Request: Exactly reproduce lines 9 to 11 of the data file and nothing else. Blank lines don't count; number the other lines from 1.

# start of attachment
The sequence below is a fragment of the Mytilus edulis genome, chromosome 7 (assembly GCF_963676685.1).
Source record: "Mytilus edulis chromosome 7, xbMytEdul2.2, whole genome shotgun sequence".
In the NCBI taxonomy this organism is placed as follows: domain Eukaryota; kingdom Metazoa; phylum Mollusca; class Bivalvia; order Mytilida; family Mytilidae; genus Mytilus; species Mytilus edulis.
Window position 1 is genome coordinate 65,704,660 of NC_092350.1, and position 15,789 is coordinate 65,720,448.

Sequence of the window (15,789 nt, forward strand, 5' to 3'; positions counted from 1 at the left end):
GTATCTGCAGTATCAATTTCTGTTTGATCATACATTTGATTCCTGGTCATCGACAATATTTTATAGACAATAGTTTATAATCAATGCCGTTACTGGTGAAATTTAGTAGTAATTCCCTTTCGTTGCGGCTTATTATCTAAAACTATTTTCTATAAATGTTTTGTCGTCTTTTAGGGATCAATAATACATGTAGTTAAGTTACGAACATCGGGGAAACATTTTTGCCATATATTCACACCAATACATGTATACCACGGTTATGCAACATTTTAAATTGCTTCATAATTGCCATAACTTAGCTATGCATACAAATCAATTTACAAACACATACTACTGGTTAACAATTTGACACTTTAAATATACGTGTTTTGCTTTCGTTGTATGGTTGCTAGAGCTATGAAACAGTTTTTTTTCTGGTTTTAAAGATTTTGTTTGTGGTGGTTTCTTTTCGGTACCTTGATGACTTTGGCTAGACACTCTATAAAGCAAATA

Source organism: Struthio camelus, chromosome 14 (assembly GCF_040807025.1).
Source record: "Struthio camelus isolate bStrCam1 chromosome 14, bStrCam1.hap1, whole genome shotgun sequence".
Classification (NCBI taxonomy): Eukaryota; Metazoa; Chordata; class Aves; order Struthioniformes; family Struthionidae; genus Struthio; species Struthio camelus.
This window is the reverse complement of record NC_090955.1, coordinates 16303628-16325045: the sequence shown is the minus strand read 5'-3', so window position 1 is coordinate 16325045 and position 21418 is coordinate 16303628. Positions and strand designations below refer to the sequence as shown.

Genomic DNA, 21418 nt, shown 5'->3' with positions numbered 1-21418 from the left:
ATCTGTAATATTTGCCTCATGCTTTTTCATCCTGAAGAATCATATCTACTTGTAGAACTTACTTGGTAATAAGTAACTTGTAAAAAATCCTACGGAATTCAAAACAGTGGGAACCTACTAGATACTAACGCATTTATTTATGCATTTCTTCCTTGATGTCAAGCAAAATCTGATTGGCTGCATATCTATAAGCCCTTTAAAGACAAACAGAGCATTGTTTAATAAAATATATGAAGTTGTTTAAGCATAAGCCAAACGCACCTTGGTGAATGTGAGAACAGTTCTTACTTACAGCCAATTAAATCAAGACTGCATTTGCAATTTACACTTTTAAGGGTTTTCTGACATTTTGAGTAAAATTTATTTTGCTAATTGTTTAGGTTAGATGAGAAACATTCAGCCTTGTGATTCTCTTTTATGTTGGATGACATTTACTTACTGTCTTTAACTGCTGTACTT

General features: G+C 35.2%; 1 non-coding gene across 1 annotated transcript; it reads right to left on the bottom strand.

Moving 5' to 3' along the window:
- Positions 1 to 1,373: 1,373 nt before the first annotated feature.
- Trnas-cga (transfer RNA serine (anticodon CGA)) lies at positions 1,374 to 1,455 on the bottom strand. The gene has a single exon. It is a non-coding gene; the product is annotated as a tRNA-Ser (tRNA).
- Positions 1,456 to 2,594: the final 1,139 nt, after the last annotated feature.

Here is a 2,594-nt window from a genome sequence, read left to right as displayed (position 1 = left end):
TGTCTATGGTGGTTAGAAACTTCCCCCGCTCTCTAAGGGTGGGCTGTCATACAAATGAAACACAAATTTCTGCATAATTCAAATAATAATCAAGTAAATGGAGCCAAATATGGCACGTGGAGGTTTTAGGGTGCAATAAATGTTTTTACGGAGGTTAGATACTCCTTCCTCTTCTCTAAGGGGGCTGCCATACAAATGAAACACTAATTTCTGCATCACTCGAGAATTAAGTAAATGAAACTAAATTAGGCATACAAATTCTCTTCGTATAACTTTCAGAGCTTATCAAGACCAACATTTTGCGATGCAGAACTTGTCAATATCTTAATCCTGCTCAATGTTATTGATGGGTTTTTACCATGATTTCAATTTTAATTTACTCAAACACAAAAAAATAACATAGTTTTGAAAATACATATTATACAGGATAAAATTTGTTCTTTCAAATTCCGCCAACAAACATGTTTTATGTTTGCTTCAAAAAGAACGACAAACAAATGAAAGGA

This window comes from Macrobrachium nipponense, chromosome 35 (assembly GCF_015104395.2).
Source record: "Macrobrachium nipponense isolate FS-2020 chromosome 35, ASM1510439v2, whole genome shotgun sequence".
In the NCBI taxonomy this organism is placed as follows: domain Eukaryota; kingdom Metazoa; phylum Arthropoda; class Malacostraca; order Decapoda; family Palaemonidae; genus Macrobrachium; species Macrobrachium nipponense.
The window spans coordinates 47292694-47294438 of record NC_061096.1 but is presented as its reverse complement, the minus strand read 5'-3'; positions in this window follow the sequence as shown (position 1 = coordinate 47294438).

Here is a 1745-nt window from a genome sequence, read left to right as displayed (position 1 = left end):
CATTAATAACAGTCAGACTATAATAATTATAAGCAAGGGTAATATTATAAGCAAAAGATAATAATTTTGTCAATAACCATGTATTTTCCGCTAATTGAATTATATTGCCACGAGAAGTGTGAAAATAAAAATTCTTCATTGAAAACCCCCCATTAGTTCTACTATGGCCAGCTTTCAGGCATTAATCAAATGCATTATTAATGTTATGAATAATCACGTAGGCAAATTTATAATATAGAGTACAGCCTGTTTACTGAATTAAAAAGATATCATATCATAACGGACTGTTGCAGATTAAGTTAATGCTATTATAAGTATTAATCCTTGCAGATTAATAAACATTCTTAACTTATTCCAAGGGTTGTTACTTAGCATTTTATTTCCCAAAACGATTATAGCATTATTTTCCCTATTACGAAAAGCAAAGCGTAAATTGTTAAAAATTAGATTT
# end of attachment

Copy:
Classification (NCBI taxonomy): Eukaryota; Metazoa; Chordata; class Aves; order Struthioniformes; family Struthionidae; genus Struthio; species Struthio camelus.
This window is the reverse complement of record NC_090955.1, coordinates 16303628-16325045: the sequence shown is the minus strand read 5'-3', so window position 1 is coordinate 16325045 and position 21418 is coordinate 16303628. Positions and strand designations below refer to the sequence as shown.

Genomic DNA, 21418 nt, shown 5'->3' with positions numbered 1-21418 from the left: